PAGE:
A week or so ago John and I spent a stupid amount of the late afternoon/early evening arguing. I say stupid because merely a week later I can’t even remember what we argued about and because we managed to drag the disagreement out for hours, settling into quiet or other conversation for periods only to revive the spat repeatedly. We just needed to argue, I think, as people who live together and make major life decisions together and see each other day in and day out inevitably need to do from time to time. When all was said and done and M was in bed, we walked into the kitchen together and, for the first time in a loooooooong time, cooked together. We didn’t make anything fancy, but what we ate we made side by side, coming together on a plate after a day of disparateness.
It reminded me of the days before M. Pregnant for the better part of the last school year, every Saturday John and I ventured into the kitchen together. With “This American Life” on the radio, we silently spent an hour shuffling about the kitchen, chopping and sauteing and kneading and slicing. Sometimes we prepared something to structure the coming week’s meals around. Sometimes we made ourselves something laborious and decadent for dinner that night. Every week, though, we spent Saturdays in the kitchen together. Having met in a restaurant, cooking together was a sort of post to build around, a space to talk in or to silently occupy together. It was familiar and it was ours.
It is familiar. It is ours. And as the dust continues to settle around our foray into parenthood, I hope we find ourselves, stepping around each other and sliding ingredients from one’s cutting board into the other’s pot, more and more often.
Janet here: As a young feminist, I vowed I would teach my sons to do their own laundry, clean a bathroom, sew, iron and cook. No sons of mine I vowed, not unlike Scarlett in Gone with the Wind, would think of this as woman’s work. Now, as the mother of a 22-(almost 23-)year-old and 18-year-old, I am a little chagrined to report I am two for five. My sons have done their own laundry since they were 10 (each of my children received a laundry basket and a lesson in how to do laundry as part of their 10th birthday present) and they can clean a bathroom, but the others remain elusive. While they have been taught how to sew and iron, they generally refuse — but Mom you can do it so much faster! — and the cooking lessons, well, those fell by the wayside.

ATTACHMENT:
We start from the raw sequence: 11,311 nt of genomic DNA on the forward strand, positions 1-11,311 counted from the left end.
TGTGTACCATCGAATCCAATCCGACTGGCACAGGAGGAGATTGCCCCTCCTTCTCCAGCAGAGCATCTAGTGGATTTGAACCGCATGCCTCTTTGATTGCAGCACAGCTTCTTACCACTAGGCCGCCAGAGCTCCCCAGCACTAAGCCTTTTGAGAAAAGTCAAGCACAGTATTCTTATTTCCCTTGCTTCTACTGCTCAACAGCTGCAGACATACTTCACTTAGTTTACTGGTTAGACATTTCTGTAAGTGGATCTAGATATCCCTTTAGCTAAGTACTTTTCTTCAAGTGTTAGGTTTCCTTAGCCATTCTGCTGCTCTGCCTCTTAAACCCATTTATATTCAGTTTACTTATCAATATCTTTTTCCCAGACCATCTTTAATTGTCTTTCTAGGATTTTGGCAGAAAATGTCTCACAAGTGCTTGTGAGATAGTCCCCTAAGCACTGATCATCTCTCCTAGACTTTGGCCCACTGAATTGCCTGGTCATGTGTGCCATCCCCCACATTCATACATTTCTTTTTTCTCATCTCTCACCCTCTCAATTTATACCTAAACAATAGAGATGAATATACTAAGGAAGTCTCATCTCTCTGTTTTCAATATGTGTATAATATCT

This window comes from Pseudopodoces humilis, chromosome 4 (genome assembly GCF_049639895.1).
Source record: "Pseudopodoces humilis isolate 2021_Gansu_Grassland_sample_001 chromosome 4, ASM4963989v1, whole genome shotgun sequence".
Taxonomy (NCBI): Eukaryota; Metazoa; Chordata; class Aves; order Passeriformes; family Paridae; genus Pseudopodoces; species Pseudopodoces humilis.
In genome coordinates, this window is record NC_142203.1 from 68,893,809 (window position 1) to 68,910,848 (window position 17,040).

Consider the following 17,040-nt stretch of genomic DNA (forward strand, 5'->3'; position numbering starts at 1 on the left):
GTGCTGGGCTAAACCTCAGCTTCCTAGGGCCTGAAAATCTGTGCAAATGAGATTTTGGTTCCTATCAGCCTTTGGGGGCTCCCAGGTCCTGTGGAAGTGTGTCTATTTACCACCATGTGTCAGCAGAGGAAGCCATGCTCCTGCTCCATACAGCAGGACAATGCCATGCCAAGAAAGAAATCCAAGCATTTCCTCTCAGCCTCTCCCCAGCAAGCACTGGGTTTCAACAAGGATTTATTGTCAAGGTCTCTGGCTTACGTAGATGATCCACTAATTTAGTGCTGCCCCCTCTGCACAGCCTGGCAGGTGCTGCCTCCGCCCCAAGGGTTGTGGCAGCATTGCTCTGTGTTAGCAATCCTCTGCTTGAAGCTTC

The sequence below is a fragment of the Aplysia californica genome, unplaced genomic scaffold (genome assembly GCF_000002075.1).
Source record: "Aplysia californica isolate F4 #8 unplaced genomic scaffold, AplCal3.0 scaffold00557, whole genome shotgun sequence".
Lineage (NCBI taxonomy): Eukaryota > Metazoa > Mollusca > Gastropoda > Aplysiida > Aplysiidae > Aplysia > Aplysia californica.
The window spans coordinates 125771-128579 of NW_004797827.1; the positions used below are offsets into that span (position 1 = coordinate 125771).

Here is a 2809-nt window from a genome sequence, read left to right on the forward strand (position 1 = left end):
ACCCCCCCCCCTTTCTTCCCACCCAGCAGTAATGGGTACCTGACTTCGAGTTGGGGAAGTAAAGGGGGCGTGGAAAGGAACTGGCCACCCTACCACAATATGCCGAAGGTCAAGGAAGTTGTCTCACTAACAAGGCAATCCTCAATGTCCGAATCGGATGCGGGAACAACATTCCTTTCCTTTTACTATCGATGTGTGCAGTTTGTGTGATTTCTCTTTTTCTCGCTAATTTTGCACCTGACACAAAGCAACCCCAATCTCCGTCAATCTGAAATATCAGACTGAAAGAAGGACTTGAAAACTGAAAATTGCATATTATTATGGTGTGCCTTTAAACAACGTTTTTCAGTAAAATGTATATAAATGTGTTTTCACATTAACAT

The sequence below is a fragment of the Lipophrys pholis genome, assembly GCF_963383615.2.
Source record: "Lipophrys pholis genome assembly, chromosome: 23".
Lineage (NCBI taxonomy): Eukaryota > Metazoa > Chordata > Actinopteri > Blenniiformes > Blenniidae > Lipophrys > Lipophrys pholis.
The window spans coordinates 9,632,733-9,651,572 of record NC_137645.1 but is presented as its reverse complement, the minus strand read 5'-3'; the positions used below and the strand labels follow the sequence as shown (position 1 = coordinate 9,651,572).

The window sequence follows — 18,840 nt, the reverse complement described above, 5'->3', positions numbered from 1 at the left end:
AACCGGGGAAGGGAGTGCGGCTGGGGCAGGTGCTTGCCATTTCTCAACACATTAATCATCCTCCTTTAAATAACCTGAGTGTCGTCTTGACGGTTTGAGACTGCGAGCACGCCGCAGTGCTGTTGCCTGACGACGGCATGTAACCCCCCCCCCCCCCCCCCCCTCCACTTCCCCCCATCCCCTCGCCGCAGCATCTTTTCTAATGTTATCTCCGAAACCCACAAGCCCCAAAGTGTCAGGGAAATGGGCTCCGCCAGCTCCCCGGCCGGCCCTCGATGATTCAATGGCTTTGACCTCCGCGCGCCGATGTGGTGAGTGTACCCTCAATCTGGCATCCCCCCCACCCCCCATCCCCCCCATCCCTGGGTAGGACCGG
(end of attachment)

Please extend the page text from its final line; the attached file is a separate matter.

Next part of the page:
So I was shocked last week when G, the college grad, asked me if I wanted him to cook dinner. No one else was home and I feel fairly certain he thought I’d say no, but I jumped at the offer. And I stay committed even after I learned that basically we were going to have chicken nachos for dinner, a meal that he described as his “Mexican dinner specialty” but was absolutely nachos, as this picture will illustrate.
The meal began with G making me a gin and tonic, which was also a first. Then, as I relaxed in the family room, he got busy in the kitchen, which basically meant cutting up the chicken into strips and looking for “the hottest spices in the cupboard” to create, as he put it, “a history mystery mixture of all the hot red stuff.” From there he grated some cheese, threw the whole mixture onto a plate with some tortilla chips, and plopped it in the oven for about 10 minutes. He proudly proclaimed dinner ready, and we sat down to eat. I’m not sure I’ve ever had a tastier plate of nachos.